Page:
As Southeast Michigan’s mobility field rapidly expands, with new technologies being developed every day, employers and their employees must be proactive to make sure they have the skills to keep pace with the industry.

So in 2009 the state of Michigan and a consortium of OEMs, tier suppliers, educational institutions, and workforce organizations formed the Michigan Alliance for Greater Mobility Advancement (MAGMA). MAGMA keeps its finger on the pulse of the skills employers need and provides training that addresses those needs.

Michelle Wein is the director of research and regional initiatives for the Workforce Intelligence Network (WIN), a partnership of 10 community colleges and 6 Michigan Works! Agencies in southeast Michigan, which has been managing MAGMA since 2013. She says MAGMA’s main focus is on training the incumbent workforce.

“When we find these critical skills gaps, it’s hard to think of ways to address them without talking about people going all the way back to the community colleges or universities to obtain some other degrees, or to think about addressing them in ways that don’t entirely remove the workers from the workforce,” she says. “What MAGMA really does is come up with an innovative solution that allows people to be upskilled, but at the same time doesn’t remove them from their positions to do so.”

MAGMA accomplishes that through a set of six different short courses, which take anywhere from a half-day to three days. Employers who are members of the MAGMA consortium may request the courses for their employees, usually in small groups of six to 10. The course topics are embedded controls, plastic injection molding, project/program management, soft skills, systems engineering concepts, and vehicle performance case studies.

Wein says the soft skills course is one of the most popular, due to the “generational divide” between baby boomers/Gen Xers and millennials in the workforce.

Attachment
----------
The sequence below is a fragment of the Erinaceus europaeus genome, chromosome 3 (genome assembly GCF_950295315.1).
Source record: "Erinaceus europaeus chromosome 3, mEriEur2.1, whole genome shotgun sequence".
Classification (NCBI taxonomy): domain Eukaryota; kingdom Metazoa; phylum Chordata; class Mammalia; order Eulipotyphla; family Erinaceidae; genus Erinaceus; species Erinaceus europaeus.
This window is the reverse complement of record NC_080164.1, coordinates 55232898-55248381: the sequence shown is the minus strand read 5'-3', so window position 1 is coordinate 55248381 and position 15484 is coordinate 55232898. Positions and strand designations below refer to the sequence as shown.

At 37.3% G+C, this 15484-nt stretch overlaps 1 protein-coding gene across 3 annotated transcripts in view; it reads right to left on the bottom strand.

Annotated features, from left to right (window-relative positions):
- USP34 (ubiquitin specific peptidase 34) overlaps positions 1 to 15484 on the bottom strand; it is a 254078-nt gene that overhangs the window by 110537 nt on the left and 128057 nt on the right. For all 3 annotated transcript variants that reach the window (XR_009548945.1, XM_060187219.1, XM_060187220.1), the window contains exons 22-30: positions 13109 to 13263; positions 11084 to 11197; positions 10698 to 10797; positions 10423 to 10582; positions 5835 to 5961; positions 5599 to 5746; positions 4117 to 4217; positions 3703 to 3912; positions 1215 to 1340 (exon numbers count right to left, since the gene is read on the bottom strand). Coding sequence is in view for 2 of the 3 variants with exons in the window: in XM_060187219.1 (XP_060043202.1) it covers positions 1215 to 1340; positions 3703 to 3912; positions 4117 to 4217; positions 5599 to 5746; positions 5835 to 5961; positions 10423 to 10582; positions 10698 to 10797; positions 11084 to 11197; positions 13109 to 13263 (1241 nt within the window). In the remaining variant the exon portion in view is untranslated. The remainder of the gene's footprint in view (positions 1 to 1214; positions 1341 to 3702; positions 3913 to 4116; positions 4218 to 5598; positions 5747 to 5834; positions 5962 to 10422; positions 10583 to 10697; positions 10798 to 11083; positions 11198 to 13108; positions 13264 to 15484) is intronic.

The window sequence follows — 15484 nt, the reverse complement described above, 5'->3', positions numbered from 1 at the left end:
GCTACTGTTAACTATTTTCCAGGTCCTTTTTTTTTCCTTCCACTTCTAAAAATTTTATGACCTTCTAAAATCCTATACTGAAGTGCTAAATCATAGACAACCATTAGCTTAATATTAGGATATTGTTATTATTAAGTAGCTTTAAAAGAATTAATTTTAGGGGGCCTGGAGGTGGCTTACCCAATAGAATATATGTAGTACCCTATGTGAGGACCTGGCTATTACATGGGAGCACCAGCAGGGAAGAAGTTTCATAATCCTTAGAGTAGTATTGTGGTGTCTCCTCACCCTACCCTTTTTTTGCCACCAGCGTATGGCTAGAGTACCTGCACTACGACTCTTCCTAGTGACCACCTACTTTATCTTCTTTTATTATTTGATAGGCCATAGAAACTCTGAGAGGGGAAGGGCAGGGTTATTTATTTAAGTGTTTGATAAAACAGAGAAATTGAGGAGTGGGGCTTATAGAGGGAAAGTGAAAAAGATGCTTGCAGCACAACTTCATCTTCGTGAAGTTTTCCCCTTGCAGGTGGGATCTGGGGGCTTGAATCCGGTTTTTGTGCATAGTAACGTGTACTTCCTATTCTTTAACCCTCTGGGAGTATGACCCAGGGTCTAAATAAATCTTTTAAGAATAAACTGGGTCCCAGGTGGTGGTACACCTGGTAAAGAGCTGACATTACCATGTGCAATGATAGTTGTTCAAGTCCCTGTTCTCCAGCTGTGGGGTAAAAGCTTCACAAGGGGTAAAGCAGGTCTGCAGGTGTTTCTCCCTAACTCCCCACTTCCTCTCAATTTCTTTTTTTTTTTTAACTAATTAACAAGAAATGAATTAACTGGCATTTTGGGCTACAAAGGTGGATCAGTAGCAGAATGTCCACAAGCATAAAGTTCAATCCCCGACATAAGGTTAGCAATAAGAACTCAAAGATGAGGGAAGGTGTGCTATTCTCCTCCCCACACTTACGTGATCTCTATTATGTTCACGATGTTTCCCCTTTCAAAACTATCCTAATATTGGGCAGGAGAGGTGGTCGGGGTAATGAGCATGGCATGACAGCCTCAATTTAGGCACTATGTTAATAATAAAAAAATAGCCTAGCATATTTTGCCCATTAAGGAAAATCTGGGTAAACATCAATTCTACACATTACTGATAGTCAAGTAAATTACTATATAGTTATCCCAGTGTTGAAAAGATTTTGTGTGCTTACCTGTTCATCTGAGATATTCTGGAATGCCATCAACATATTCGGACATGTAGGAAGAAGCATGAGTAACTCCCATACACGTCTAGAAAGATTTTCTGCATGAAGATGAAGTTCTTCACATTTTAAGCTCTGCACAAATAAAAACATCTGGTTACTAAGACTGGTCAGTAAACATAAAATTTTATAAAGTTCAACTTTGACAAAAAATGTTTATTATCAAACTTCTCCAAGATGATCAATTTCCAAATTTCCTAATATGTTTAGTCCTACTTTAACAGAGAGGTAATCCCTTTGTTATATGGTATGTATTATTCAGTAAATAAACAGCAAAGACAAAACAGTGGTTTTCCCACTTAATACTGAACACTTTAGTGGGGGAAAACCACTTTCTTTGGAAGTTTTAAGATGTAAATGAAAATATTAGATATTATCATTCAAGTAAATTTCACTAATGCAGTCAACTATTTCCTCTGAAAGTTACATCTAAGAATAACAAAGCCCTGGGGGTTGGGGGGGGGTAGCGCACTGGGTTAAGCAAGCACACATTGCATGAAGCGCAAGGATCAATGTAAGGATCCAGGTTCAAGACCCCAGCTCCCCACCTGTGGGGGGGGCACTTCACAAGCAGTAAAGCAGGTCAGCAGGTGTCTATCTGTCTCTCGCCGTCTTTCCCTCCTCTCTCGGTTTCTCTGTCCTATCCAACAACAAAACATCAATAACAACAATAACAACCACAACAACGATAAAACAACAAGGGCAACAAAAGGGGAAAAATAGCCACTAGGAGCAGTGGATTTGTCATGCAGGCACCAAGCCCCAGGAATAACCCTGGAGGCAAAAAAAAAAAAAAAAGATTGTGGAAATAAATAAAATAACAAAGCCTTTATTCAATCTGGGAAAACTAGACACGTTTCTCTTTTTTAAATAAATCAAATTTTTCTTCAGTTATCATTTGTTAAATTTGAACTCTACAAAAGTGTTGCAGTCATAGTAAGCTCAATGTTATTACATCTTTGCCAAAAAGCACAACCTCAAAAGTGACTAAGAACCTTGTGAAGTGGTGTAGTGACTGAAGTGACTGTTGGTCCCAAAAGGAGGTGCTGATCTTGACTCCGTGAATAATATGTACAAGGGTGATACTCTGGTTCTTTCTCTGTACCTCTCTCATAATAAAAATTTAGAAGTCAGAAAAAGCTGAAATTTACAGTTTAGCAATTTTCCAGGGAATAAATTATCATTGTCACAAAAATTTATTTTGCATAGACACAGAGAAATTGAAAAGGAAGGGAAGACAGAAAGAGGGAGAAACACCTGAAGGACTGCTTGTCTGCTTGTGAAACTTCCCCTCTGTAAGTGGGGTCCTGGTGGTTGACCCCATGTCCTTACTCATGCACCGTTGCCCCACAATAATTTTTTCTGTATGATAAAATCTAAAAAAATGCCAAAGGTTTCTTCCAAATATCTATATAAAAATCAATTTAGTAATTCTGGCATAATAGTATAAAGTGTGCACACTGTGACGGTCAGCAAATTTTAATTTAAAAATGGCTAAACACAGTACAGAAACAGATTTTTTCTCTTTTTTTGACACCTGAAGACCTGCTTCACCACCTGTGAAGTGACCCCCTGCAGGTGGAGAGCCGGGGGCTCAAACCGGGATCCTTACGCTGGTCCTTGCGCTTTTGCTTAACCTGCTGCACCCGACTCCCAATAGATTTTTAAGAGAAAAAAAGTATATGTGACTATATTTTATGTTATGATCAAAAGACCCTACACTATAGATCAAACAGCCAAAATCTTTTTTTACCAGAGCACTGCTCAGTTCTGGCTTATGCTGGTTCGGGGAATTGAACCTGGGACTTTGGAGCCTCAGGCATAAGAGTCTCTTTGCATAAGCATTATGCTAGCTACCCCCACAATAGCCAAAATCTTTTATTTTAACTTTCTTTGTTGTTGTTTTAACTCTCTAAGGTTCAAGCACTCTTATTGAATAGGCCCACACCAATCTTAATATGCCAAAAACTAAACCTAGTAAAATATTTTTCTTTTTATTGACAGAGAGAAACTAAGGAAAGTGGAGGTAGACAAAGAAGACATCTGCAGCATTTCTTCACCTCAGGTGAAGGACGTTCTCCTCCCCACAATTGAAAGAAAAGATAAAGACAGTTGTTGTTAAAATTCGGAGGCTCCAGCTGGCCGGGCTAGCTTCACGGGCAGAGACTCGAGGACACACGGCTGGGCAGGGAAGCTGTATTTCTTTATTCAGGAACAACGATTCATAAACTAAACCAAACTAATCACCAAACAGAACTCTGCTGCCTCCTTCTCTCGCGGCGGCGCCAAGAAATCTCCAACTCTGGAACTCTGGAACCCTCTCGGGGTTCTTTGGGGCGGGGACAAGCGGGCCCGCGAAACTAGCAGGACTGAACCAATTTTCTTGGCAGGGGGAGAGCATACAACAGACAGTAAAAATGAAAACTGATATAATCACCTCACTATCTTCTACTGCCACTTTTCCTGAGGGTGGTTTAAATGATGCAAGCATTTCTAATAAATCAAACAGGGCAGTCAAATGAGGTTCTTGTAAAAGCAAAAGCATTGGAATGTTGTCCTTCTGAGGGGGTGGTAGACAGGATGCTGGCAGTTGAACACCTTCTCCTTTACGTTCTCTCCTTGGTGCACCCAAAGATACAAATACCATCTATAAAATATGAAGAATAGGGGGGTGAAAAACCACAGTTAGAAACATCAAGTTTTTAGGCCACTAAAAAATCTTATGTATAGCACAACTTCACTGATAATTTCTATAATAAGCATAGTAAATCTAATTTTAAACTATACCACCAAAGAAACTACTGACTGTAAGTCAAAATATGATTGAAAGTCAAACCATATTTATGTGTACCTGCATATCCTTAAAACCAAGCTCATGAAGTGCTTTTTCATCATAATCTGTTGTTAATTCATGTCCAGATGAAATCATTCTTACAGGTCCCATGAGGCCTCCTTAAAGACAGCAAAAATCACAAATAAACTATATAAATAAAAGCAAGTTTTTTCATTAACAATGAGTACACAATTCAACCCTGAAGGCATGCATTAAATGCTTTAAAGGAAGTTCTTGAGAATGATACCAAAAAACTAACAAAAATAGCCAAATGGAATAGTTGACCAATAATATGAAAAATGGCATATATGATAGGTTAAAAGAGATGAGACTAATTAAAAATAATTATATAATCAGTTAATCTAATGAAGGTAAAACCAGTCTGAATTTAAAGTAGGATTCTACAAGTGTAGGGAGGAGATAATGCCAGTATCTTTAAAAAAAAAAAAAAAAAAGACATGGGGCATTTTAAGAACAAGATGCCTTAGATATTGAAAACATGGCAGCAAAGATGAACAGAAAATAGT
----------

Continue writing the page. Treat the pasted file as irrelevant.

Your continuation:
“The way that a millennial thinks about work is very different from the way that a baby boomer thinks about work,” she says. “One of the things that the employers really want to see is how to better increase communication along the generational divide and how to create camaraderie along the generational divide.”

Systems engineering courses are also popular – and have changed significantly in recent years to include more focus on the burgeoning and rapidly changing field of connected and autonomous vehicles (CAV).

“Vehicle electrification wasn’t always a short course that we provided, and now it’s obviously one that’s entirely in demand,” Wein says.

In addition to its educational offerings, MAGMA also convenes quarterly council meetings of its consortium members. The meetings are open to the public, and Wein says they’re intended not only to spark discussion among consortium members, but to raise public awareness of what’s going on in Michigan’s mobility industry. She references a recent meeting when Michigan Department of Transportation representatives spoke about the work they’re doing on CAV.

“There’s the vehicle side of it, but there’s also all the ways MDOT is working to modernize our roadways in the state of Michigan,” Wein says. “I think a lot of people had no idea what was going on behind the scenes.”

MAGMA has trained over 800 people in the organization’s lifetime. Wein says the organization now has incumbent workforce training “pretty well under control,” so it’s looking towards new challenges. It’s now working on programs targeting community college students, as well as an asset map of all available career training programs in Michigan. Wein says the Michigan mobility industry’s biggest upcoming challenge will be the “retirement cliff.”

“There’s so many people who are going to be leaving the workforce in the next five to 10 years,” she says. “Are we going to have enough individuals who are trained and ready to fill those spots? Based on the conversations I’ve had with our MAGMA employers, the answer is probably ‘No.’ But it’s also not an answer we can’t change if we continue to work on these particular issues at a community organizing-style kind of level.”